Kelly Fordon.flyer.6.23.2021

BILL HARRIS

harris picture

Bill Harris, Art by Nicole Macdonald from her Detroit Portrait Series

Today on the blog, Bill Harris and I will be talking about his story, “That First Year the Business Was Wood,” from his award-winning Wayne State University Press collection, I Got to Keep Moving.

Bill Harris is a Wayne State University emeritus professor of English. He is a playwright, poet, and arts critic. His plays have been produced nationwide and he has published books of plays, poetry, and reappraisals of American history. He received the 2011 Kresge Foundation Eminent Artist award. http://www.billharriswrites.com.

It’s best to read the story before listening to our discussion so we don’t spoil the ending for you. Just click on this link below:

That First Year the Business Was Wood from I GOT TO KEEP MOVING

 

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“I Got to Keep Moving” is available from Pages Bookshop here or Wayne State University Press here or Bookshop here or Amazon here.

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I plan to continue discussing stories through the fall. Please let me know if you have a new book of short stories out so we can talk about it!

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I HAVE THE ANSWER: MARKETING HELP NEEDED! 

I Have the Answer has been out since April 11th. It was hard to market or even think about a new book this past spring, and if you are so inclined, I would love your help.

There are two main ways:

  1. Write a review on Amazon and Goodreads. Reviews at these places make a big difference and help drive sales. My hope is that people read the reviews and then purchase the book from their local indie bookstore like Pages Bookshop in Detroit!
  2. If you have already read and enjoyed the book, please let your friends know on social media with either a picture or just a suggestion that they might want to buy the book. Here’s a link to WSUPress for more information: https://www.wsupress.wayne.edu/books/detail/i-have-answer Please use the hashtag with #IHAVETHEANSWER and please tag @WSUPress and @kfor24.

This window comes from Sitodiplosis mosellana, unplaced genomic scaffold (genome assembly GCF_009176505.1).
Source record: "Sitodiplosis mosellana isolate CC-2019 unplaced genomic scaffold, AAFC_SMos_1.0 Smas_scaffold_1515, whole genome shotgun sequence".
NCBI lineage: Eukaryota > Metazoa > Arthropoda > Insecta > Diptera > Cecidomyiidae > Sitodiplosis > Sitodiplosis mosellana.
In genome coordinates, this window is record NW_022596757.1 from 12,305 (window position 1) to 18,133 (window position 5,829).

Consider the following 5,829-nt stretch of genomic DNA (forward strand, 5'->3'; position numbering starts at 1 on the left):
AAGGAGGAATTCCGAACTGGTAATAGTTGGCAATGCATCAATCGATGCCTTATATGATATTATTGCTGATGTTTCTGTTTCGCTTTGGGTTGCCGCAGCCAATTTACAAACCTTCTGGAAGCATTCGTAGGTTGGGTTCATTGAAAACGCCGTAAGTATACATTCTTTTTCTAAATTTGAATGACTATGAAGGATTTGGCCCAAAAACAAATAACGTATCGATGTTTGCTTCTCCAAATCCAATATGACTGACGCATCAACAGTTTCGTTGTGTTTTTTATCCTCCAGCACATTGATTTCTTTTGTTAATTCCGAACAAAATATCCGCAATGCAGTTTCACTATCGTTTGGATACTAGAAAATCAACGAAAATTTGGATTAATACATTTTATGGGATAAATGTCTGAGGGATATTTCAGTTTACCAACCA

I recorded a podcast last week for Without Books and if you haven’t heard of them, I highly recommend the short messages they record by authors reminding us all about the importance of books.

Stay safe and well.

Love,

Kelly

 

Featured Poet: Vievee Francis

I asked my friend and teacher, Vievee Francis, if she would contribute to this blog, and she asked me to pick out my favorite poem (of hers) and post it, so here we go. Vievee is brilliant and there are many poems I could pick, but I am drawn to this one at this moment in time because of the line:

What does it mean/to silence another?

Given to Rust

Every time I open my mouth my teeth reveal

more than I mean to. I can’t stop tonguing them, my teeth.

Almost giddy to know they’re still there (my mother lost hers)

but I am embarrassed nonetheless that even they aren’t

pretty. Still, I did once like my voice, the way it moved

through the gap in my teeth like birdsong in the morning,

like the slow swirl of a creek at dusk. Just yesterday

a woman closed her eyes as I read aloud, and

said she wanted to sleep in the sound of it, my voice.

I can still sing some. Early cancer didn’t stop the compulsion

to sing but

there’s gravel now. An undercurrent

that also reveals me. Time and disaster. A heavy landslide

down the mountain. When you stopped speaking to me

what you really wanted was for me to stop speaking to you. To

stifle the sound of my voice. I know.

Didn’t want the quicksilver of it in your ear.

What does it mean

to silence another? It means I ruminate on the hit

of rain against the tin roof of childhood, how I could listen

all day until the water rusted its way in. And there I was

putting a pan over here and a pot over there to catch it.

Hear Vievee Francis reading this poem

Bio: Vievee Francis is the author of Blue-Tail Fly (Wayne State University Press, 2006), Horse in the Dark (Northwestern University Press, 2012), and Forest Primeval (Northwestern University Press, 2016), winner of the Kingsley Tufts Poetry Award and the Hurston/Wright Legacy Award for Poetry. She is an associate professor at Dartmouth College and an associate editor for Callaloo.

https://www.indiebound.org/book/9780810132436